Deceiving through distraction and diversion, day and night.
Now, it is best to remain alone in retreat,
And become familiar with meditative stability.
Delusion is like the darkness of the night:
Dharmic and non-dharmic shapes are invisible.
Now, it is best to study and contemplate impartially
With the torch of discerning wisdom.
Busyness is like ripples on water:
There’s no end to action, agent and object.
Now, it is best to rest freely
In all the activities of this life, and let them be.
Wanting more is like having wealth:
However much you gain, you are never satisfied.
Now, it is best to let go of illusory possessions
Without clinging or fixation.
Self-clinging is like being caught in a noose:From Definitive Metaphors and Meanings: A Vajra Song, translated by Benedek Bartha.
The self is bound to the prison of samsara.
Now, it is best to transform phenomena into dharmakāya
By not being attached to anything.
One of Longchenpa’s students, Wozer Gocha, had obtained a copy of The Heart Essence of the Ḍākinīs, or Khandro Nyingtik and at Chimpu he gave it to Longchenpa for examination. According to tradition, the Khandro Nyingtik had been revealed by Pema Ledrel Tsel a few decades earlier. The Khandro Nyingtik is considered the second main tradition of Dzogchen Nyingtik teachings. It was transmitted by Padmasambhava to Pema Sel, the daughter of Tri Songdetsen, who was then reincarnated as Pema Ledrel Tsel. This teaching is based on the Tantra of Luminous Expanse. According to tradition, Longchenpa received the transmission of these teachings during a visionary experience of the dharma protectress Shenpa Sokdrubma.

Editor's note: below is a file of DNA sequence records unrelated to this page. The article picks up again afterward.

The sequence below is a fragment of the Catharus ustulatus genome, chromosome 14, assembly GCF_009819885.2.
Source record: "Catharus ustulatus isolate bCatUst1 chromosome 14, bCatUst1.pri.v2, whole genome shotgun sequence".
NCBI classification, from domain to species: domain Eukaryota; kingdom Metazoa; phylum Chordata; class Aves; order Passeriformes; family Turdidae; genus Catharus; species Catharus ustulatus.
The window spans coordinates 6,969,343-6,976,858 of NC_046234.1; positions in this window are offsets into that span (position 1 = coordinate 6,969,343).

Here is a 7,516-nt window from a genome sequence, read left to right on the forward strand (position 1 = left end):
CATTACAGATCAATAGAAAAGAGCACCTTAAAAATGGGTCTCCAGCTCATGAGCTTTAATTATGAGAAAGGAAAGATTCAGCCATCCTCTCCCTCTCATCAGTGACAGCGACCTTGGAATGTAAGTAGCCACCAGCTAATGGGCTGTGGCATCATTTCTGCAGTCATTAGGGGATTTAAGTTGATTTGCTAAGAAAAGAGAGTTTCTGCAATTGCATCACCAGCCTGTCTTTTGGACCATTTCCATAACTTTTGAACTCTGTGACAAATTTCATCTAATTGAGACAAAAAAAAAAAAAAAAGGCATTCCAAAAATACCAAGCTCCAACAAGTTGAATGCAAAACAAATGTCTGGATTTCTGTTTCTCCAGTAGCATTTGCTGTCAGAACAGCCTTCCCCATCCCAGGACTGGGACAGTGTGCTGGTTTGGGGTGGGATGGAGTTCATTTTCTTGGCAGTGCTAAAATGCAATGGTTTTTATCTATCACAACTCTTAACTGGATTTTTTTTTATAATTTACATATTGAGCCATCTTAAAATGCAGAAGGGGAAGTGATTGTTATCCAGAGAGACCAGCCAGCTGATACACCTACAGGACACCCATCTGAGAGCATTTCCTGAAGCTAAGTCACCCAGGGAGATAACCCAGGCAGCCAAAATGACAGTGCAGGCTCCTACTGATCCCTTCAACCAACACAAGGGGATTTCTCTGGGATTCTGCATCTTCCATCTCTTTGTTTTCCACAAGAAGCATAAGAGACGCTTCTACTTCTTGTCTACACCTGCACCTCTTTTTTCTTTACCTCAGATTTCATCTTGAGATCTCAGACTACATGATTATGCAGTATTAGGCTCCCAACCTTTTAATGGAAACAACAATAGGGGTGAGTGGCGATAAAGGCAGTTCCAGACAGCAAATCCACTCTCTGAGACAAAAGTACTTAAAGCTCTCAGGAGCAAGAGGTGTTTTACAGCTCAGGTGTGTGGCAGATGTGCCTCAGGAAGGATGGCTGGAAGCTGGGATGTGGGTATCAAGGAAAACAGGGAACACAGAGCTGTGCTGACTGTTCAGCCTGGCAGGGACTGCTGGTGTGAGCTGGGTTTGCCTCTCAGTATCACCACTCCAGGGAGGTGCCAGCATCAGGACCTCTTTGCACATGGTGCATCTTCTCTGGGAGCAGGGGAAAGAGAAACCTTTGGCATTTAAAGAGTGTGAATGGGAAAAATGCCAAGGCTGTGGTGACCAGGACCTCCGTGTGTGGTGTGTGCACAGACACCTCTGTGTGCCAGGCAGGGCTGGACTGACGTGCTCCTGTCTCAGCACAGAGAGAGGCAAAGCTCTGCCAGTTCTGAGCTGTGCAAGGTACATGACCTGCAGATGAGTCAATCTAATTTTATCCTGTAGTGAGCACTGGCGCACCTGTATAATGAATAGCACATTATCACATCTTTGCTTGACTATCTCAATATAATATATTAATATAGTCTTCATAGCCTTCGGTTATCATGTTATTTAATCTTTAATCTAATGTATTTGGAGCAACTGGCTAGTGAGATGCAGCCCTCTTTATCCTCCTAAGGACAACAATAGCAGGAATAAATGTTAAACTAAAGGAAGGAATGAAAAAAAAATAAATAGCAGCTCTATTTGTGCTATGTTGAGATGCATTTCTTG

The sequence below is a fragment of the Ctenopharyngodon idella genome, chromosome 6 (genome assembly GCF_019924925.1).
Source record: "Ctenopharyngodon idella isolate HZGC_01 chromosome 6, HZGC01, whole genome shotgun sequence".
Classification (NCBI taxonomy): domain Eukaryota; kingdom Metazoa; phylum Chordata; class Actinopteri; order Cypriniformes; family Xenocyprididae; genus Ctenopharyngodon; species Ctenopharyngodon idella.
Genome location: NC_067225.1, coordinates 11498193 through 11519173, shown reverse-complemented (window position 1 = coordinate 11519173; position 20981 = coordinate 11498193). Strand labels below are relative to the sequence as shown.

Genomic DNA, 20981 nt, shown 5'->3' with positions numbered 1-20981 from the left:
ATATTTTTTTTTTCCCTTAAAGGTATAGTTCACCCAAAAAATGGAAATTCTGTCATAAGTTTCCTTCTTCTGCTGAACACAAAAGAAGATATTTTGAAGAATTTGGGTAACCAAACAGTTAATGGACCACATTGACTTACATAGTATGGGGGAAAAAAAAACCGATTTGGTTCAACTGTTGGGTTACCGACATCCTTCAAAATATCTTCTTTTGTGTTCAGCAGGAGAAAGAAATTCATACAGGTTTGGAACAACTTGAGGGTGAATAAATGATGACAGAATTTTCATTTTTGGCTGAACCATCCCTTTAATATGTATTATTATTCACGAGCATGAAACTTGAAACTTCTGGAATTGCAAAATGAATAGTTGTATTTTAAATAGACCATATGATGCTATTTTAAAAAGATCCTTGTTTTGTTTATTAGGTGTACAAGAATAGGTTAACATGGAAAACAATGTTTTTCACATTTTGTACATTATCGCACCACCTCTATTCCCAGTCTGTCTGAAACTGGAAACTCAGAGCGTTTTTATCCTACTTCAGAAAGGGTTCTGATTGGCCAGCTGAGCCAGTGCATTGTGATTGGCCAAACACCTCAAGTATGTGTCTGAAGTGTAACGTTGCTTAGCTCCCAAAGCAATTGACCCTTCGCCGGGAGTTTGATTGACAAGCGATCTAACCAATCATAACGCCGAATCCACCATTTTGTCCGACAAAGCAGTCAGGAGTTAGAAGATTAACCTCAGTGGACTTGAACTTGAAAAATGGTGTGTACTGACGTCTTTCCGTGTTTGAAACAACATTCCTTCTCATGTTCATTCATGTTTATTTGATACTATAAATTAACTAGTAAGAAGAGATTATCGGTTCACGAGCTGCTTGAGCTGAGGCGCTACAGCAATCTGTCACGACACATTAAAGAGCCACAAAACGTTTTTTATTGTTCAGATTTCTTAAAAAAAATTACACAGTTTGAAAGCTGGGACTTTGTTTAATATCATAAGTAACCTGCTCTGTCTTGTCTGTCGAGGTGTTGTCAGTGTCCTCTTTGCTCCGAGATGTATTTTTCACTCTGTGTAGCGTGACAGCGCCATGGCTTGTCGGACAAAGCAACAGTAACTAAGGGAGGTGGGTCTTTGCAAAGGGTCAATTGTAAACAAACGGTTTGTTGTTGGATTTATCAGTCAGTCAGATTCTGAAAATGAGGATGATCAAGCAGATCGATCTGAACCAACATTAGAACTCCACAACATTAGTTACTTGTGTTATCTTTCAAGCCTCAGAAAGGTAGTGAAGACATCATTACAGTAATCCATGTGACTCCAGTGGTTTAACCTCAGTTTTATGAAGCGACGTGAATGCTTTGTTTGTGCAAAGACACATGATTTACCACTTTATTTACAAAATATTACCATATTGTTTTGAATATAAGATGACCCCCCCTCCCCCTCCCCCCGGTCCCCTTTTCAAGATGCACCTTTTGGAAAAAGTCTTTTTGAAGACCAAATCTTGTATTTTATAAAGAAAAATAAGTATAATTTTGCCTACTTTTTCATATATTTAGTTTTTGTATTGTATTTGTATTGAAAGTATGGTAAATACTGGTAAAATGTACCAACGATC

Four works—the Bima Nyingtik and Longchenpa’s commentary on it, the Bima Yangtik; and the Khandro Nyingtik and his commentary are together known as the Fourfold Heart Essences Collection and are regarded as foundational texts of the Dzogchen tradition.
Beyond his many direct personal disciples, he famously served as the master in a series of visions to Jigme Lingpa, (1730-1798). In these, he transmitted one of the most widely practiced Nyingma cycles of the later Nyingtik treasure cycles, the Heart Essence of the Great Expanse, or Longchen Nyingtik.
In addition to his scholarly texts, Lonchenpa also authored countless poems, songs, sadhanas, and simple advice texts. In many of these, he expounds upon the importance of practice in retreat.
To put it simply, any region or actual dwelling place for retreat,From A Guide to Locations for Cultivating Samādhi, translated by Adam Pearcey.
In which renunciation and disenchantment arise, attention is well focused,
And samādhi grows in strength—any such place of virtuous activity—
Is said to be the equal of the sacred site of the heart of awakening.
Whereas any place in which virtues decline, mental afflictions increase,
And one is overcome by distractions and the affairs of this life,
Is a demonic haunt of evil actions, only to be avoided by the wise.
Since these points were taught by Padmasambhava,
They should be learned by all who wish for liberation.
Longchenpa passed into parinirvana on January 30, 1364, at the age of fifty-six.